Wednesday, March 17, 2010

Sugar needed

When Seth first began walking, he had that adorable drunken sailor gait that most babies have. He'd walk along and then, at the drop of a hat, he would fall as though an invisible hand had shoved him aside. We all thought it was typical new walker stuff.

On the way to therapy today, we ran into a friend of ours whose daughter also has Cochlear Implants.  He was asking how Seth is doing and, as I gave Seth a boost so he could push the elevator button, I laughed and said "Oh, he's doing great! If he could just graduate from physical therapy life would be good!" We both laughed and he said "I'm sure it'll be soon, he's doing so good."

I wish I could go back to that moment, because I totally agreed with him. 

See, the thing is, as the weeks have gone by since Seth has been an official walker, he's improved in lots of ways. He doesn't hold his hands up for balance anymore. He doesn't rush headlong into things or tumble over his feet. He walks carefully, stopping often to regain his balance. He's not reckless, he thinks. 

But he still falls. No matter how careful he is, that invisible hand still knocks him over regularly. To deal with it, he's adopted a wide stance, feet farther apart than his hips, like a sailor. Walking is not effortless for him like it should be by now. 

And, as I learned today, there is a reason for that. As soon as we got in, his therapist and I sat down to discuss his latest tests and evaluations.

Seth has something called ataxia. It's basically a disorganization of voluntary gross motor movements. There are a ton of different kinds, some of which are degenerative over time, but for us to find out the exact etiology, he would need an MRI, which is a big no no with implants. His case seems to be fairly mild, so right now we're just trying to focus on what to do to help him deal with it. Ataxia can affect walking, arm and hand movements, speech, and even the eyes. For Seth at this point, it seems to mainly affect his walking and balance.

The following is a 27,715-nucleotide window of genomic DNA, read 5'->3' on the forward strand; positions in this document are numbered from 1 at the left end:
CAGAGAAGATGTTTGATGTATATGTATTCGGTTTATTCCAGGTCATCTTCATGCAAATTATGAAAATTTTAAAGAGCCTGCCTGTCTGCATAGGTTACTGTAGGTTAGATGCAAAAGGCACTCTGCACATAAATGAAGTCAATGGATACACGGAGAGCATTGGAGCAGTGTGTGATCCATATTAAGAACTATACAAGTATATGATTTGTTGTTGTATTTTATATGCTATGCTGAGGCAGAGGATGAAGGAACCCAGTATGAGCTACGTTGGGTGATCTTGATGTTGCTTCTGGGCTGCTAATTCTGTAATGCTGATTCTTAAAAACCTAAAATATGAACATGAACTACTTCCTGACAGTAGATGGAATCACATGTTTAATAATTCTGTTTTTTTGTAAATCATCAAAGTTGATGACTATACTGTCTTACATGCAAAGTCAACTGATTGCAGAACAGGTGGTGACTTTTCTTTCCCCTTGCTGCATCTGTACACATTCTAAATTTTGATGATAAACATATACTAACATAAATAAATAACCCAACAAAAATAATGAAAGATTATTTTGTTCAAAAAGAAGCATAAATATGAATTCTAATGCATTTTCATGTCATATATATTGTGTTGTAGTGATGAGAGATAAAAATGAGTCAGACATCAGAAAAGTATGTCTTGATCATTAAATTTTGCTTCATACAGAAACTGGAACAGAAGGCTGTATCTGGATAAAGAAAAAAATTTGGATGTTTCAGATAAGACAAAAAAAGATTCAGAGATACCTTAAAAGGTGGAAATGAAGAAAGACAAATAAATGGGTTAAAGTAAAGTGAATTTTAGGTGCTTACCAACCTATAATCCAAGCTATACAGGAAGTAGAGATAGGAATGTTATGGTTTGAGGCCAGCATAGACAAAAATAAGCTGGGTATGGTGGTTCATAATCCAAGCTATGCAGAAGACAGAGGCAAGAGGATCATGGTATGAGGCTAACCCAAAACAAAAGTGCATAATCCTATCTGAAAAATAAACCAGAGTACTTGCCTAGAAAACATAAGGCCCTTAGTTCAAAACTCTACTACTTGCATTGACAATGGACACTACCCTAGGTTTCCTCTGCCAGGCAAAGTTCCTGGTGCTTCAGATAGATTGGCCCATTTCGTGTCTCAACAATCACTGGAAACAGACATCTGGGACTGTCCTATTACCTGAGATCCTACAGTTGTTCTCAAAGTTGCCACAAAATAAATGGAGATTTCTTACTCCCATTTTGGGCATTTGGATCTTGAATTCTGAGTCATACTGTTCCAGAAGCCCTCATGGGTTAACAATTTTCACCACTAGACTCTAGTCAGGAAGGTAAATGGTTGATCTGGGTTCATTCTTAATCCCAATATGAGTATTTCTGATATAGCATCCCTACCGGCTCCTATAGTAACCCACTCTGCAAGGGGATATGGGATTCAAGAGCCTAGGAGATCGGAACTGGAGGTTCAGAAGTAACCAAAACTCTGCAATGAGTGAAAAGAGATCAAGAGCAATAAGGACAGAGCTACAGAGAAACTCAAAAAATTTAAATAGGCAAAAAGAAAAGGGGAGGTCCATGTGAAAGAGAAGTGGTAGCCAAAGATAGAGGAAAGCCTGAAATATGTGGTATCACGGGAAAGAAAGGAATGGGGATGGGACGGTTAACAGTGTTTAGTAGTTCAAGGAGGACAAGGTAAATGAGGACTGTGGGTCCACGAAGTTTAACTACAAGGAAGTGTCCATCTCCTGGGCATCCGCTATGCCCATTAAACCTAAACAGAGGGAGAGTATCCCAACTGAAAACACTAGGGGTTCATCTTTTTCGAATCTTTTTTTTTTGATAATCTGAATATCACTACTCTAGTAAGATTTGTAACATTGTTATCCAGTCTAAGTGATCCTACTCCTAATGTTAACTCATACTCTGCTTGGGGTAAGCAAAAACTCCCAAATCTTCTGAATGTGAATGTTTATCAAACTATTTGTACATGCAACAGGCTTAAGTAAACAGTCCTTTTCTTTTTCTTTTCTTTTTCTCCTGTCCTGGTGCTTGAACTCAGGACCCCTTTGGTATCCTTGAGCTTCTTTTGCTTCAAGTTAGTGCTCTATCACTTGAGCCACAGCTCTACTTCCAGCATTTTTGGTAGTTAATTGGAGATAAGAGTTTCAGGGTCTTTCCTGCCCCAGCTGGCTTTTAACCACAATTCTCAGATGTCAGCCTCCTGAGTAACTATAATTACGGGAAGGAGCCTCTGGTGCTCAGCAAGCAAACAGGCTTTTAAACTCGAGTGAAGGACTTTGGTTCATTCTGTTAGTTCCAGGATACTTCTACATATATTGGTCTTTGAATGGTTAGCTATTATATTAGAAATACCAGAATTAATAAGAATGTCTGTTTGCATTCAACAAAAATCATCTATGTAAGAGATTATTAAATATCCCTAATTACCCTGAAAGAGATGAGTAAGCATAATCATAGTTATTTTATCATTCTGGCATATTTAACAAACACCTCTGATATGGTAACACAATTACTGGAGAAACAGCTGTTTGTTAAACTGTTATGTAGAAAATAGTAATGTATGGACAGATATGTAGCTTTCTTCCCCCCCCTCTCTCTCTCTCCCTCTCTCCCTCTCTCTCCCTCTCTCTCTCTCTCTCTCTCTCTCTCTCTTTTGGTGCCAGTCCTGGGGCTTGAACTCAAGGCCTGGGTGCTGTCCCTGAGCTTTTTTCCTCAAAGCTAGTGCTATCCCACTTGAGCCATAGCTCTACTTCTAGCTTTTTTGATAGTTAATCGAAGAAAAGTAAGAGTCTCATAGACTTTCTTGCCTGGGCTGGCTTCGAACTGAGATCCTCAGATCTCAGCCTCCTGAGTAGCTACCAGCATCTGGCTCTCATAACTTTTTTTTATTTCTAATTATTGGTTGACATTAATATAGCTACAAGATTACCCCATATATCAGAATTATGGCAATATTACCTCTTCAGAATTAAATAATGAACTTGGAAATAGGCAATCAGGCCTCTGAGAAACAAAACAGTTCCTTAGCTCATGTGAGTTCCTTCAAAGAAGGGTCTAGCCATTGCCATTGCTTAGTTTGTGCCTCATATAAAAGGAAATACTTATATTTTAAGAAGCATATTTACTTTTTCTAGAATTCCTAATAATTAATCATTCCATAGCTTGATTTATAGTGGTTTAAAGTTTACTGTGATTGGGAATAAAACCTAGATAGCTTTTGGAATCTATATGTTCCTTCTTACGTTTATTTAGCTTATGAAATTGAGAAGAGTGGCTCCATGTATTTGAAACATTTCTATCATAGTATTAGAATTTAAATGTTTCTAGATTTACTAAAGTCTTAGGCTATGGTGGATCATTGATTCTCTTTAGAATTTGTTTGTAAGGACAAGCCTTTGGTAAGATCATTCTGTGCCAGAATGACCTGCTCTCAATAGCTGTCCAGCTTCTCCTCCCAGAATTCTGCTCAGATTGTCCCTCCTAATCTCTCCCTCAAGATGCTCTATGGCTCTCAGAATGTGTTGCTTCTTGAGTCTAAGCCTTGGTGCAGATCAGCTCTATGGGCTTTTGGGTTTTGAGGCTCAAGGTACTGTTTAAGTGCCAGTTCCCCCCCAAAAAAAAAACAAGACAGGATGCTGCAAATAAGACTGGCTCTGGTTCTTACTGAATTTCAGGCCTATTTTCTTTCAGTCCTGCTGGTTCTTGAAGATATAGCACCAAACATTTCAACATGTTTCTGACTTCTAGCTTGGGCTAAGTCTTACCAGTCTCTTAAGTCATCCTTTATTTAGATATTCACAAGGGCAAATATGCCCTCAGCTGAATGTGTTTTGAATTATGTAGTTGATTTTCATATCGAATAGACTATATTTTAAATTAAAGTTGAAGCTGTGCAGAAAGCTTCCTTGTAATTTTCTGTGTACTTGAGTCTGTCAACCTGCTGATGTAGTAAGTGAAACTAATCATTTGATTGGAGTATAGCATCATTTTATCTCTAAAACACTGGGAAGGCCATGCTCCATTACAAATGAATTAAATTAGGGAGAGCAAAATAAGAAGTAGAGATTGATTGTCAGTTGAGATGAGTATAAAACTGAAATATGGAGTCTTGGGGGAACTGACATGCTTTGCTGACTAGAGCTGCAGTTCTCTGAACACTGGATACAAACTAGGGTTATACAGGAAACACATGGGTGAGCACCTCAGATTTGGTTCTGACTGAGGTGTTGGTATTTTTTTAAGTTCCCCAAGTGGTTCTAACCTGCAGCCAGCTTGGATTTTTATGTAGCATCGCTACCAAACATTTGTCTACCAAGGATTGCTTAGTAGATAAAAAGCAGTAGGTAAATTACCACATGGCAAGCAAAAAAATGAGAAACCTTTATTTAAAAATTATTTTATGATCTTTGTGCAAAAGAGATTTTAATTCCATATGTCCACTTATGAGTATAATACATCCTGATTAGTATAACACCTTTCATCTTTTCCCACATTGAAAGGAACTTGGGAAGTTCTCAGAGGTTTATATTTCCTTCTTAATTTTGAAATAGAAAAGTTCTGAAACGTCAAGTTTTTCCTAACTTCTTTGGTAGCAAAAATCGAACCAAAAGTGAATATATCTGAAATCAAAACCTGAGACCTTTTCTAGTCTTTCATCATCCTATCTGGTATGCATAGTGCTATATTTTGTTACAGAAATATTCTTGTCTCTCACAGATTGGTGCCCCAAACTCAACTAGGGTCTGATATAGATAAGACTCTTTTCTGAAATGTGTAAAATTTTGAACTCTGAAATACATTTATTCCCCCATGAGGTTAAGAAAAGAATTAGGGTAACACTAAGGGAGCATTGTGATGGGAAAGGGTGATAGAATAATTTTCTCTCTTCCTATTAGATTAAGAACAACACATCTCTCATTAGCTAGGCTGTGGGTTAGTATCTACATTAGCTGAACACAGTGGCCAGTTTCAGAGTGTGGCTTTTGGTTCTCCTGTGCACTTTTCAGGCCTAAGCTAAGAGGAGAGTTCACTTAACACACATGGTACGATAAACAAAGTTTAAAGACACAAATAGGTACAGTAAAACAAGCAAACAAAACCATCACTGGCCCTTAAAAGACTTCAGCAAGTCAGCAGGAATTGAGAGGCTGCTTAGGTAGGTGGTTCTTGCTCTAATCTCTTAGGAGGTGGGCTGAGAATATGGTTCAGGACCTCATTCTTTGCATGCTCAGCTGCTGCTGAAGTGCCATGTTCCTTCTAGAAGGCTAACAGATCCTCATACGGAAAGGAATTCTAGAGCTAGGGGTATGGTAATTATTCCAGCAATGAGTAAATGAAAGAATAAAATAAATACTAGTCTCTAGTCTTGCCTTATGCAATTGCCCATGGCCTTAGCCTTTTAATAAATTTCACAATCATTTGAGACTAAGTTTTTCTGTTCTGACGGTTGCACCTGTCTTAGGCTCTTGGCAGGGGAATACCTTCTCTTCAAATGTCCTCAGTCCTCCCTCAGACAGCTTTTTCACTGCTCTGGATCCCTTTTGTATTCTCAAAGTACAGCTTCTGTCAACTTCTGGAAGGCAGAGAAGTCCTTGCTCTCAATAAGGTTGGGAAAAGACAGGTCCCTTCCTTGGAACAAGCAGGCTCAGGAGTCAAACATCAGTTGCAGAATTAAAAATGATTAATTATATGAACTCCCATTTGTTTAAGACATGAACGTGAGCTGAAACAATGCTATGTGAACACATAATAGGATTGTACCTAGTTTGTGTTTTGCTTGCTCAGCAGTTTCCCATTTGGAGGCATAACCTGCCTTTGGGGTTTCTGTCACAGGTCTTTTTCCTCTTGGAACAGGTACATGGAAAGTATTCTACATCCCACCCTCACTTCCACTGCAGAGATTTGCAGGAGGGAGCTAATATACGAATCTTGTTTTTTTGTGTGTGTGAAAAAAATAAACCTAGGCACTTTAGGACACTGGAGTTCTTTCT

His therapist was great today...we laid out a whole new plan for his therapy and started using a weight belt on him right away, which made a big difference immediately. After we put it on him, he walked all the way around the center without falling once. For some reason the weight helps his balance considerably. 

Of course, the downside is that now there's going to be one more piece of equipment to put on him, to cart around. Something else he's going to have to deal with. Something else to make him look different than the other kids. It could be worse. It could always be worse, but today I'm feeling pretty sorry for myself and for Seth. I felt like we were exiting the tunnel, and now I feel like we're backsliding into the dark all over again. I thought we'd be out of therapy soon, and now we're looking at being in it indefinitely. 

And I feel like such a whiner when there are kids dying and hungry and I'm all upset because my kid has some balance issues. But sometimes it doesn't take much when you've made lemonade over and over again...I'm sick of it. I don't want to anymore. I want Seth to be normal, not have to compensate for so much. This isn't fair. He's such a trooper...I just wish I could do this for him. 

When I'm done holding a pity party for myself here, I'll go and I'll order him his own personal weight belt and probably decorate it in some silly way. We'll do all the work we need to do to help him overcome this, too. In a day or two I'll laugh and say that it's nothing we can't handle. I'll remember that I'd rather have a deaf baby with a balance disorder who hears with CIs and walks like a drunken sailor than nothing but pictures to look at, year after year, of a baby I'll never get to hug again. 

This is better. But in so many ways, Seth's issues have been harder to deal with than Eli's death, because they just keep coming and he just has to keep dealing with them. Eli (as far as we know) was never in any pain. He never had to deal with the amount of things Seth has had to deal with, all the issues he's had in his 20 short months of life. I'm so proud of Seth, for just taking everything in stride, being such a happy little boy, in spite of how much harder he has to work for things. To listen, to talk, to walk. 

So tomorrow, I'll look for the silver lining. I'll dig the lemonade pitcher out of the cupboard. Tonight, though, I'm just sad that I have to find some more sugar for these lemons. 
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